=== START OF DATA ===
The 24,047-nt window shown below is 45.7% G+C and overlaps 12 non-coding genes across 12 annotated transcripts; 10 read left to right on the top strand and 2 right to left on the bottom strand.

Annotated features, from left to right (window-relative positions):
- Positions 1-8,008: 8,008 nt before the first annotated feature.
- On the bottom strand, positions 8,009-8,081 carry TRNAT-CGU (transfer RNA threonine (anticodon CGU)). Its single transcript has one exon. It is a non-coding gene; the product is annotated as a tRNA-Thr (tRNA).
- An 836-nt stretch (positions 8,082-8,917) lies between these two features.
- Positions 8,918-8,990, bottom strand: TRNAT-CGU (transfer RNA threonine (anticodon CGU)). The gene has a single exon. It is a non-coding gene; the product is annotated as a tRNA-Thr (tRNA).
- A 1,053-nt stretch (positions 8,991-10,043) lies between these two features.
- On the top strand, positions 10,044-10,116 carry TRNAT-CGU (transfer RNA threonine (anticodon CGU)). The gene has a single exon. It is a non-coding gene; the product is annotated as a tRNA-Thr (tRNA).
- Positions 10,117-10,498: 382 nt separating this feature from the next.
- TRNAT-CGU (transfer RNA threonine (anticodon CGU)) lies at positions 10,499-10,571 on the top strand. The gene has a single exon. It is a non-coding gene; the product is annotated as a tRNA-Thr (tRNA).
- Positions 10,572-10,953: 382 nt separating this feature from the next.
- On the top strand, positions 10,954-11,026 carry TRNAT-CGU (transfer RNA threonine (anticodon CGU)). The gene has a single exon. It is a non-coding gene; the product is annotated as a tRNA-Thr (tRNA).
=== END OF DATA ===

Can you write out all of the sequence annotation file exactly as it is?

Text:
The 24,047-nt window shown below is 45.7% G+C and overlaps 12 non-coding genes across 12 annotated transcripts; 10 read left to right on the top strand and 2 right to left on the bottom strand.

Annotated features, from left to right (window-relative positions):
- Positions 1-8,008: 8,008 nt before the first annotated feature.
- On the bottom strand, positions 8,009-8,081 carry TRNAT-CGU (transfer RNA threonine (anticodon CGU)). Its single transcript has one exon. It is a non-coding gene; the product is annotated as a tRNA-Thr (tRNA).
- An 836-nt stretch (positions 8,082-8,917) lies between these two features.
- Positions 8,918-8,990, bottom strand: TRNAT-CGU (transfer RNA threonine (anticodon CGU)). The gene has a single exon. It is a non-coding gene; the product is annotated as a tRNA-Thr (tRNA).
- A 1,053-nt stretch (positions 8,991-10,043) lies between these two features.
- On the top strand, positions 10,044-10,116 carry TRNAT-CGU (transfer RNA threonine (anticodon CGU)). The gene has a single exon. It is a non-coding gene; the product is annotated as a tRNA-Thr (tRNA).
- Positions 10,117-10,498: 382 nt separating this feature from the next.
- TRNAT-CGU (transfer RNA threonine (anticodon CGU)) lies at positions 10,499-10,571 on the top strand. The gene has a single exon. It is a non-coding gene; the product is annotated as a tRNA-Thr (tRNA).
- Positions 10,572-10,953: 382 nt separating this feature from the next.
- On the top strand, positions 10,954-11,026 carry TRNAT-CGU (transfer RNA threonine (anticodon CGU)). The gene has a single exon. It is a non-coding gene; the product is annotated as a tRNA-Thr (tRNA).